Where Have All the (Good) Jobs Gone? (with apologies to Pete Seeger)

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IZA Seminar

Place: Schaumburg-Lippe-Str. 9, 53113 Bonn

Date: 16.06.2014, 12:15 - 13:30


Presentation by 

John M. Abowd (Cornell University)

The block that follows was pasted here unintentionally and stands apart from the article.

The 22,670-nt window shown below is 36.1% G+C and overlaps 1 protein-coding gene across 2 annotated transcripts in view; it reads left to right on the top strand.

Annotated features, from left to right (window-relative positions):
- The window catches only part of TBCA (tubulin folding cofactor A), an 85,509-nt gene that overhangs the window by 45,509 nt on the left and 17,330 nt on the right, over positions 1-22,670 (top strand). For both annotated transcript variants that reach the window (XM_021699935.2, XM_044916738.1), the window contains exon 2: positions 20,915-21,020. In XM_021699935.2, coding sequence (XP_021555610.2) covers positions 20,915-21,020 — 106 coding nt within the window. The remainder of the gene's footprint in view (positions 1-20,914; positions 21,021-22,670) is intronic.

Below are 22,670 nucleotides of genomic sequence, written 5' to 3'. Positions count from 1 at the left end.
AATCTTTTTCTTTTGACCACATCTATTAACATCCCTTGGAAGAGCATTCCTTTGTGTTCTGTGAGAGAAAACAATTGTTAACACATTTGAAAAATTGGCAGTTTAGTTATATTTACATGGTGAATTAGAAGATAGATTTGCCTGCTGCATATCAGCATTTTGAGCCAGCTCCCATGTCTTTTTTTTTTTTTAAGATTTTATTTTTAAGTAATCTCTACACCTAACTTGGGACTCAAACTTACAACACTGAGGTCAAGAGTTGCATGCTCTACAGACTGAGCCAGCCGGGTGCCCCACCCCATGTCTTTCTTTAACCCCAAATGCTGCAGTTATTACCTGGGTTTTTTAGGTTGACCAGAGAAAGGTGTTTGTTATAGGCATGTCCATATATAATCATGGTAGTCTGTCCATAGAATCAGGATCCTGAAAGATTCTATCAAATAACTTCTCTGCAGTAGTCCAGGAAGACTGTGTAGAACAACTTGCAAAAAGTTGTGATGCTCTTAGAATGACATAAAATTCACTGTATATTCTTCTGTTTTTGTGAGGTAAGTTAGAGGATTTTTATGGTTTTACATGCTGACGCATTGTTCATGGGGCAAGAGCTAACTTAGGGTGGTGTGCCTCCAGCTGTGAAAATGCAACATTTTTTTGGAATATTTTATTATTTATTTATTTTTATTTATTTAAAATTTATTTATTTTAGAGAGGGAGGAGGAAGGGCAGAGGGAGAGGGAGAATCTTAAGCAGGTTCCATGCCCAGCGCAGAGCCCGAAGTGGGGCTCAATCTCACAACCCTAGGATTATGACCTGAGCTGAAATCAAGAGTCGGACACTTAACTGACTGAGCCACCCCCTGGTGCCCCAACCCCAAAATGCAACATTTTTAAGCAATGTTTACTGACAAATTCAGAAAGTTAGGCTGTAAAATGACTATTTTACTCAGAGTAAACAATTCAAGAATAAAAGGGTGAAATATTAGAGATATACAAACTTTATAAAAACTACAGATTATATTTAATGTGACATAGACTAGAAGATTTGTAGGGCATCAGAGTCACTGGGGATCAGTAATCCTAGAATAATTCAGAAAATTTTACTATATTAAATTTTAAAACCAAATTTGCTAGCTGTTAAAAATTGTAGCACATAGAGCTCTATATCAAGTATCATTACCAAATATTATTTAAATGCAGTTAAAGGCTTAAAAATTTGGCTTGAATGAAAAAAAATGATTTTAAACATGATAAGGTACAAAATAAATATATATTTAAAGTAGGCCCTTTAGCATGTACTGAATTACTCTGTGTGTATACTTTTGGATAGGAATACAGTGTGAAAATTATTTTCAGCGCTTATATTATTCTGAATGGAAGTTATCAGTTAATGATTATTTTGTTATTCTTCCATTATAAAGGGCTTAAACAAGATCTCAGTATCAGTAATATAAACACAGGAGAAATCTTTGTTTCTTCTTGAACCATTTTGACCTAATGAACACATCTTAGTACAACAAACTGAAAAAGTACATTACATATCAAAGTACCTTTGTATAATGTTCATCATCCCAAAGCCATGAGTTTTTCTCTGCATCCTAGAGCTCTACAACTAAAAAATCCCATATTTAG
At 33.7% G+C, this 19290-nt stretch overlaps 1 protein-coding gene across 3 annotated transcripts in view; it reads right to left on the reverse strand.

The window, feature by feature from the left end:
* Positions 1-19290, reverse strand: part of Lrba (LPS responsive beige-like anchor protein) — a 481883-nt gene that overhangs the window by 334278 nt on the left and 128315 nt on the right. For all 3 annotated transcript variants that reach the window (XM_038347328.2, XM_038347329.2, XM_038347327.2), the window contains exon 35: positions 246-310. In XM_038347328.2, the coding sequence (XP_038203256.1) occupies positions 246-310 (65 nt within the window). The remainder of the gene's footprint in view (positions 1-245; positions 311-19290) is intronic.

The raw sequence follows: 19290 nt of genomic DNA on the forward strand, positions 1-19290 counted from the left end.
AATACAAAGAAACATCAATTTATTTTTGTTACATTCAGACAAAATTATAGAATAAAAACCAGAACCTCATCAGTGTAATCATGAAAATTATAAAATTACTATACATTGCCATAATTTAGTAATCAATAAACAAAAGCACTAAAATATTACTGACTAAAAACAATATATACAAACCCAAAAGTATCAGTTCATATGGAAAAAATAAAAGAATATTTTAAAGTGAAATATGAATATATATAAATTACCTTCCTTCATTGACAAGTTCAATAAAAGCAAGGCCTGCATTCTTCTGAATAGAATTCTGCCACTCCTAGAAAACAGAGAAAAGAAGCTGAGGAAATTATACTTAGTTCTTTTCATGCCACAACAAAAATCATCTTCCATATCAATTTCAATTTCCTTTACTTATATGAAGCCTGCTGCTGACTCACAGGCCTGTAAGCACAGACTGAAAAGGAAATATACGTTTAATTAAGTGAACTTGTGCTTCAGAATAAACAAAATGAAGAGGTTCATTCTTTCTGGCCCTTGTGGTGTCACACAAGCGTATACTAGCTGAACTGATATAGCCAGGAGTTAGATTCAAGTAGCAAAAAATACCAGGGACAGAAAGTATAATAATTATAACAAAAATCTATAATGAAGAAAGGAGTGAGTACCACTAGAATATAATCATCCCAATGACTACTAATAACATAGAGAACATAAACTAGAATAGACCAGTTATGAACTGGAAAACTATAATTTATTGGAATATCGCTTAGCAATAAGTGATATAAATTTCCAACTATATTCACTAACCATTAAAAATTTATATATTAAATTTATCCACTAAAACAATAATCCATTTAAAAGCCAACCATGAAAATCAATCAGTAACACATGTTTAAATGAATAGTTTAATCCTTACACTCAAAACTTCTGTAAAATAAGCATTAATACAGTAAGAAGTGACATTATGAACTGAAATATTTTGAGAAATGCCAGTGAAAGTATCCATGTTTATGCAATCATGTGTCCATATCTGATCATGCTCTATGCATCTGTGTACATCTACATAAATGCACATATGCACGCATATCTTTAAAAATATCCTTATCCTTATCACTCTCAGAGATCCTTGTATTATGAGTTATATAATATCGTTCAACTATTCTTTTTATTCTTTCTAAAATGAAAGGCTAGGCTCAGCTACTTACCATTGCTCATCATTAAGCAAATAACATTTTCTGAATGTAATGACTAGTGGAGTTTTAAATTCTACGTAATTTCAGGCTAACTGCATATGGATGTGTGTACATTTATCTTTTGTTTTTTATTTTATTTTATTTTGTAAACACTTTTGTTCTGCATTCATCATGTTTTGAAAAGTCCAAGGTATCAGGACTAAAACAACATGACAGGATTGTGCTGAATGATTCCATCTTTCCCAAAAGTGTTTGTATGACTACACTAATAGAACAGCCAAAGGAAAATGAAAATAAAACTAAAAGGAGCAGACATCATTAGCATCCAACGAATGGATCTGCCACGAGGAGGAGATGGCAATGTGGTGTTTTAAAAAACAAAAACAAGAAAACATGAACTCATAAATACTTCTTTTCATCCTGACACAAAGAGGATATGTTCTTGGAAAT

A good job is one that generates a large surplus or quasi-rent per worker. Using all the businesses that report in the 1997, 2002, 2007, and 2012 U.S. Economic Censuses, as recorded in the Business Register, and linking information about factor opportunity costs from a variety of sources, I estimate the surplus per worker at each business. Then, I study job creations and destructions as they are related to high surplus (good) jobs as compared to low surplus (bad) jobs. Good and bad jobs are recycled back into the economy. Good jobs are created at a slower rate than bad jobs, but they are also destroyed at a slower rate. Over the years 1997-2012, net employment growth in jobs with low surplus per worker (bad jobs) has declined dramatically. Over the same period, net employment growth in jobs with high surplus per worker (good) jobs has declined less steeply and is now greater than the net growth in employment in low surplus per worker (bad) jobs. There are substantially more good jobs in 2012 than there were in 1997, but they hold a smaller proportion of the workforce. Good jobs tend to be geographically clustered in larger urban areas, and there is some evidence of increased clustering by 2012.

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